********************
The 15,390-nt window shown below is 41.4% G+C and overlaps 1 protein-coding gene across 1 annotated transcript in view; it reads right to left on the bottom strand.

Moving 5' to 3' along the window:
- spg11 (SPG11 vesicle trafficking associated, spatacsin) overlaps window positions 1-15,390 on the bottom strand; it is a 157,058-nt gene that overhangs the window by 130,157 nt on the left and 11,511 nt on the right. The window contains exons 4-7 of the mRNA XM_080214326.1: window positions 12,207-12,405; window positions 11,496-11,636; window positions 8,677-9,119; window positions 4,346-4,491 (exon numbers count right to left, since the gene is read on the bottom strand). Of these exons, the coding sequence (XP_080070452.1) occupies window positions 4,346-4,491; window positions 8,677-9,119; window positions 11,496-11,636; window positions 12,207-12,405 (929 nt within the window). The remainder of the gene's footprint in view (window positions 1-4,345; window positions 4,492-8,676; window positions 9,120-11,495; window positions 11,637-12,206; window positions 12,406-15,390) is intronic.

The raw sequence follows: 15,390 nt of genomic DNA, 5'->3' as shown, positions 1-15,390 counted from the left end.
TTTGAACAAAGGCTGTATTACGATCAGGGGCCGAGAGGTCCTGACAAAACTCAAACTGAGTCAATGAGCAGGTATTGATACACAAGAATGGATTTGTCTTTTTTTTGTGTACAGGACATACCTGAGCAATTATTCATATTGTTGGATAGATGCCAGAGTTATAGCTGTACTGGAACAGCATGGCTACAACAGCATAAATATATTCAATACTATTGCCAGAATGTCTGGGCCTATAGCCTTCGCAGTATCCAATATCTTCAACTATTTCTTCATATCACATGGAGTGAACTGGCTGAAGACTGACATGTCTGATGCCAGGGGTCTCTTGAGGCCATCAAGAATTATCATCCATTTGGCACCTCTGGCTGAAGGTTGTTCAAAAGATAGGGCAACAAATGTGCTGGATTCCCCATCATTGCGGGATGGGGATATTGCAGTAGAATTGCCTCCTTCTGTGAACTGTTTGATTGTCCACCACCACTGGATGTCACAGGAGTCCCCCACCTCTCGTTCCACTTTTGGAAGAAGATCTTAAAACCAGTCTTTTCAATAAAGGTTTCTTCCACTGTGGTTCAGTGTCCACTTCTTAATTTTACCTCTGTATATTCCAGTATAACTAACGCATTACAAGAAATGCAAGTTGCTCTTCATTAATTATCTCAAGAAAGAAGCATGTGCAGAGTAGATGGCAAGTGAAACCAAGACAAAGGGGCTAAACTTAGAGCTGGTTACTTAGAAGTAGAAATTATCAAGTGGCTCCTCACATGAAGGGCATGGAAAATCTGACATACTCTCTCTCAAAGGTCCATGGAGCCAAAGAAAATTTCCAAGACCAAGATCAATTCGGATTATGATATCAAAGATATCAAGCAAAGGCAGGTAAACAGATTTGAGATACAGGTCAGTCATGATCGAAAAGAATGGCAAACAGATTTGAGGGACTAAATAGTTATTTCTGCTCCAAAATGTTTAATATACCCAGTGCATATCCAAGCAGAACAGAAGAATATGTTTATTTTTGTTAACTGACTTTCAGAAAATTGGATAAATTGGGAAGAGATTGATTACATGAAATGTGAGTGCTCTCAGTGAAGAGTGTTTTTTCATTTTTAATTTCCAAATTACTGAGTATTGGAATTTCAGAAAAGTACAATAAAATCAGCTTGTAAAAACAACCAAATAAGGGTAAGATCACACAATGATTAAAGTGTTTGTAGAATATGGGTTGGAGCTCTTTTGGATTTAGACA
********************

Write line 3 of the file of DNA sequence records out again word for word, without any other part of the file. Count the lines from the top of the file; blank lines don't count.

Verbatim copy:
- spg11 (SPG11 vesicle trafficking associated, spatacsin) overlaps window positions 1-15,390 on the bottom strand; it is a 157,058-nt gene that overhangs the window by 130,157 nt on the left and 11,511 nt on the right. The window contains exons 4-7 of the mRNA XM_080214326.1: window positions 12,207-12,405; window positions 11,496-11,636; window positions 8,677-9,119; window positions 4,346-4,491 (exon numbers count right to left, since the gene is read on the bottom strand). Of these exons, the coding sequence (XP_080070452.1) occupies window positions 4,346-4,491; window positions 8,677-9,119; window positions 11,496-11,636; window positions 12,207-12,405 (929 nt within the window). The remainder of the gene's footprint in view (window positions 1-4,345; window positions 4,492-8,676; window positions 9,120-11,495; window positions 11,637-12,206; window positions 12,406-15,390) is intronic.